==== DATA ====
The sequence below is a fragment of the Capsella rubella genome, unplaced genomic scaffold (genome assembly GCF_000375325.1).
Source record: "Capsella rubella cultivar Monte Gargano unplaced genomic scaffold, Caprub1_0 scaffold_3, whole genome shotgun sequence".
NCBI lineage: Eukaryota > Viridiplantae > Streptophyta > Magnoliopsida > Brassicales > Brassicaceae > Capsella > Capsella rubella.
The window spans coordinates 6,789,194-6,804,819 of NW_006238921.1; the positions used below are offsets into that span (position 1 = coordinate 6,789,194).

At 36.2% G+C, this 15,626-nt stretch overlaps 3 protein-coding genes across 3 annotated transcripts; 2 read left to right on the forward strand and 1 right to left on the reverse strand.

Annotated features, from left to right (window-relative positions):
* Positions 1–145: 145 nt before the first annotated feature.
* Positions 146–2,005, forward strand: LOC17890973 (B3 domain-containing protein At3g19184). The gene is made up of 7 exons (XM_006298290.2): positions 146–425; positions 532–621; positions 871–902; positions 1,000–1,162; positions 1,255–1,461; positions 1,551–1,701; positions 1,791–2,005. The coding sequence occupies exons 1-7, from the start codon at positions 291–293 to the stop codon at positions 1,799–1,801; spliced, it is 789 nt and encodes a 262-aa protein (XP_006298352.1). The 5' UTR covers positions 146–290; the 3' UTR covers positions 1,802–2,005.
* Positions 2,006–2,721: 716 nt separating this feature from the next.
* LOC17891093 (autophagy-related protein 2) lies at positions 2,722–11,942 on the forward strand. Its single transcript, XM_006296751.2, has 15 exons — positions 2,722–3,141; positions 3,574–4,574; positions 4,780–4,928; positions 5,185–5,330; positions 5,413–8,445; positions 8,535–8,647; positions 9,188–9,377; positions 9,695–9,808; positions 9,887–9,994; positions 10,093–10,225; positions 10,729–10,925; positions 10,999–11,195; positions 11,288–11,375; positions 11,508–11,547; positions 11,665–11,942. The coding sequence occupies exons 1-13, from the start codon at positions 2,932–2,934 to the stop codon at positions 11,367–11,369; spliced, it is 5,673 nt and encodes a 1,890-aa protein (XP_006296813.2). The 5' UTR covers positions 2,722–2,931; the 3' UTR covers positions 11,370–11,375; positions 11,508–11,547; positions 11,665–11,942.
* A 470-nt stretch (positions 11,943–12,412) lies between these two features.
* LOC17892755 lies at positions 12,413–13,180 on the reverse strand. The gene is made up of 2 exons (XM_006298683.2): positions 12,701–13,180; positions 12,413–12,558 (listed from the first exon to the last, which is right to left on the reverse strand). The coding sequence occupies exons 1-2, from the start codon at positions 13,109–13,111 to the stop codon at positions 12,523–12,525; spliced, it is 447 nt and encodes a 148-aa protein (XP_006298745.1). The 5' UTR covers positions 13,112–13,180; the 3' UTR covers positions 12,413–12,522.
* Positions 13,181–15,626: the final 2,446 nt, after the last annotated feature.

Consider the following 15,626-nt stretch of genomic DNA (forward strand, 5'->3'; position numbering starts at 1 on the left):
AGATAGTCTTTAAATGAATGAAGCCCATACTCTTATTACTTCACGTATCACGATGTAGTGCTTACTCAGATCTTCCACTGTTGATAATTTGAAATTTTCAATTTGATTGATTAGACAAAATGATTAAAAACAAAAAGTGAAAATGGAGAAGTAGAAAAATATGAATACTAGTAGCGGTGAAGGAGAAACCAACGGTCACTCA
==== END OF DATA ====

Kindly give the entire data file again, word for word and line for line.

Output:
The sequence below is a fragment of the Capsella rubella genome, unplaced genomic scaffold (genome assembly GCF_000375325.1).
Source record: "Capsella rubella cultivar Monte Gargano unplaced genomic scaffold, Caprub1_0 scaffold_3, whole genome shotgun sequence".
NCBI lineage: Eukaryota > Viridiplantae > Streptophyta > Magnoliopsida > Brassicales > Brassicaceae > Capsella > Capsella rubella.
The window spans coordinates 6,789,194-6,804,819 of NW_006238921.1; the positions used below are offsets into that span (position 1 = coordinate 6,789,194).

At 36.2% G+C, this 15,626-nt stretch overlaps 3 protein-coding genes across 3 annotated transcripts; 2 read left to right on the forward strand and 1 right to left on the reverse strand.

Annotated features, from left to right (window-relative positions):
* Positions 1–145: 145 nt before the first annotated feature.
* Positions 146–2,005, forward strand: LOC17890973 (B3 domain-containing protein At3g19184). The gene is made up of 7 exons (XM_006298290.2): positions 146–425; positions 532–621; positions 871–902; positions 1,000–1,162; positions 1,255–1,461; positions 1,551–1,701; positions 1,791–2,005. The coding sequence occupies exons 1-7, from the start codon at positions 291–293 to the stop codon at positions 1,799–1,801; spliced, it is 789 nt and encodes a 262-aa protein (XP_006298352.1). The 5' UTR covers positions 146–290; the 3' UTR covers positions 1,802–2,005.
* Positions 2,006–2,721: 716 nt separating this feature from the next.
* LOC17891093 (autophagy-related protein 2) lies at positions 2,722–11,942 on the forward strand. Its single transcript, XM_006296751.2, has 15 exons — positions 2,722–3,141; positions 3,574–4,574; positions 4,780–4,928; positions 5,185–5,330; positions 5,413–8,445; positions 8,535–8,647; positions 9,188–9,377; positions 9,695–9,808; positions 9,887–9,994; positions 10,093–10,225; positions 10,729–10,925; positions 10,999–11,195; positions 11,288–11,375; positions 11,508–11,547; positions 11,665–11,942. The coding sequence occupies exons 1-13, from the start codon at positions 2,932–2,934 to the stop codon at positions 11,367–11,369; spliced, it is 5,673 nt and encodes a 1,890-aa protein (XP_006296813.2). The 5' UTR covers positions 2,722–2,931; the 3' UTR covers positions 11,370–11,375; positions 11,508–11,547; positions 11,665–11,942.
* A 470-nt stretch (positions 11,943–12,412) lies between these two features.
* LOC17892755 lies at positions 12,413–13,180 on the reverse strand. The gene is made up of 2 exons (XM_006298683.2): positions 12,701–13,180; positions 12,413–12,558 (listed from the first exon to the last, which is right to left on the reverse strand). The coding sequence occupies exons 1-2, from the start codon at positions 13,109–13,111 to the stop codon at positions 12,523–12,525; spliced, it is 447 nt and encodes a 148-aa protein (XP_006298745.1). The 5' UTR covers positions 13,112–13,180; the 3' UTR covers positions 12,413–12,522.
* Positions 13,181–15,626: the final 2,446 nt, after the last annotated feature.

Consider the following 15,626-nt stretch of genomic DNA (forward strand, 5'->3'; position numbering starts at 1 on the left):
AGATAGTCTTTAAATGAATGAAGCCCATACTCTTATTACTTCACGTATCACGATGTAGTGCTTACTCAGATCTTCCACTGTTGATAATTTGAAATTTTCAATTTGATTGATTAGACAAAATGATTAAAAACAAAAAGTGAAAATGGAGAAGTAGAAAAATATGAATACTAGTAGCGGTGAAGGAGAAACCAACGGTCACTCA